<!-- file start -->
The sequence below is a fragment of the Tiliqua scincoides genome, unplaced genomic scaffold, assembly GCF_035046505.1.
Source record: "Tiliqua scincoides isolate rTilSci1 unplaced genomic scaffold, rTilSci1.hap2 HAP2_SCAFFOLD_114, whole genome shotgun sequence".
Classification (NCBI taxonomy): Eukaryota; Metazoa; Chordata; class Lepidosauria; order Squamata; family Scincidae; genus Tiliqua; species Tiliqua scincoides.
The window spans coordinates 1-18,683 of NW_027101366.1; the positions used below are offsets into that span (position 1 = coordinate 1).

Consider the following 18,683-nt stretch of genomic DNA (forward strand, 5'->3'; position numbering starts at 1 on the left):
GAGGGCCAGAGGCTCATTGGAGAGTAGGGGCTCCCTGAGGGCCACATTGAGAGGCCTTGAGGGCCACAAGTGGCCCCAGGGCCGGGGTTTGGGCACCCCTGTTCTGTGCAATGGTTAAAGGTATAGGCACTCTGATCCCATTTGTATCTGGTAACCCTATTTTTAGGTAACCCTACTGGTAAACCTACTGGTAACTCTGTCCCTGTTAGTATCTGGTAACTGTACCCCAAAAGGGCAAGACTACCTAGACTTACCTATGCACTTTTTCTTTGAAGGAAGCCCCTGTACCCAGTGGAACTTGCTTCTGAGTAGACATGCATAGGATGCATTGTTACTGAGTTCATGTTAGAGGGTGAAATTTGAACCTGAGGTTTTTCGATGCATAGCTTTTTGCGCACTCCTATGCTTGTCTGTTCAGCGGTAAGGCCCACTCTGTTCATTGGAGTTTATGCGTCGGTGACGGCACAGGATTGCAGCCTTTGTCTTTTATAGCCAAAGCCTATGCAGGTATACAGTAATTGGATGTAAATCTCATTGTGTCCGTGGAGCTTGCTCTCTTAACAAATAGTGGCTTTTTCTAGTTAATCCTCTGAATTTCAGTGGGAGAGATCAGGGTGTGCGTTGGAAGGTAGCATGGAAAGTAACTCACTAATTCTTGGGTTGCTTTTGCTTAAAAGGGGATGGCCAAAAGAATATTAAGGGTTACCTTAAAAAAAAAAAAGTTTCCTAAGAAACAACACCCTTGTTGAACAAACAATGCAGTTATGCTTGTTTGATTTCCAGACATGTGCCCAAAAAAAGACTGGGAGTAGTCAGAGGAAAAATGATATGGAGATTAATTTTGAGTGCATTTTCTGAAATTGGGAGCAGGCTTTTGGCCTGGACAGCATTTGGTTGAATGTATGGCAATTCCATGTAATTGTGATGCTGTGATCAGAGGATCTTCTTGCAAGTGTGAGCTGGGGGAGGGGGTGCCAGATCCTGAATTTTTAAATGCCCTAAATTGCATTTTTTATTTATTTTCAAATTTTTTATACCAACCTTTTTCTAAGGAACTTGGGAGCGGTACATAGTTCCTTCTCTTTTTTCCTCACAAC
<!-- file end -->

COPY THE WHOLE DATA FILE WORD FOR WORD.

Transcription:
The sequence below is a fragment of the Tiliqua scincoides genome, unplaced genomic scaffold, assembly GCF_035046505.1.
Source record: "Tiliqua scincoides isolate rTilSci1 unplaced genomic scaffold, rTilSci1.hap2 HAP2_SCAFFOLD_114, whole genome shotgun sequence".
Classification (NCBI taxonomy): Eukaryota; Metazoa; Chordata; class Lepidosauria; order Squamata; family Scincidae; genus Tiliqua; species Tiliqua scincoides.
The window spans coordinates 1-18,683 of NW_027101366.1; the positions used below are offsets into that span (position 1 = coordinate 1).

Consider the following 18,683-nt stretch of genomic DNA (forward strand, 5'->3'; position numbering starts at 1 on the left):
GAGGGCCAGAGGCTCATTGGAGAGTAGGGGCTCCCTGAGGGCCACATTGAGAGGCCTTGAGGGCCACAAGTGGCCCCAGGGCCGGGGTTTGGGCACCCCTGTTCTGTGCAATGGTTAAAGGTATAGGCACTCTGATCCCATTTGTATCTGGTAACCCTATTTTTAGGTAACCCTACTGGTAAACCTACTGGTAACTCTGTCCCTGTTAGTATCTGGTAACTGTACCCCAAAAGGGCAAGACTACCTAGACTTACCTATGCACTTTTTCTTTGAAGGAAGCCCCTGTACCCAGTGGAACTTGCTTCTGAGTAGACATGCATAGGATGCATTGTTACTGAGTTCATGTTAGAGGGTGAAATTTGAACCTGAGGTTTTTCGATGCATAGCTTTTTGCGCACTCCTATGCTTGTCTGTTCAGCGGTAAGGCCCACTCTGTTCATTGGAGTTTATGCGTCGGTGACGGCACAGGATTGCAGCCTTTGTCTTTTATAGCCAAAGCCTATGCAGGTATACAGTAATTGGATGTAAATCTCATTGTGTCCGTGGAGCTTGCTCTCTTAACAAATAGTGGCTTTTTCTAGTTAATCCTCTGAATTTCAGTGGGAGAGATCAGGGTGTGCGTTGGAAGGTAGCATGGAAAGTAACTCACTAATTCTTGGGTTGCTTTTGCTTAAAAGGGGATGGCCAAAAGAATATTAAGGGTTACCTTAAAAAAAAAAAAGTTTCCTAAGAAACAACACCCTTGTTGAACAAACAATGCAGTTATGCTTGTTTGATTTCCAGACATGTGCCCAAAAAAAGACTGGGAGTAGTCAGAGGAAAAATGATATGGAGATTAATTTTGAGTGCATTTTCTGAAATTGGGAGCAGGCTTTTGGCCTGGACAGCATTTGGTTGAATGTATGGCAATTCCATGTAATTGTGATGCTGTGATCAGAGGATCTTCTTGCAAGTGTGAGCTGGGGGAGGGGGTGCCAGATCCTGAATTTTTAAATGCCCTAAATTGCATTTTTTATTTATTTTCAAATTTTTTATACCAACCTTTTTCTAAGGAACTTGGGAGCGGTACATAGTTCCTTCTCTTTTTTCCTCACAAC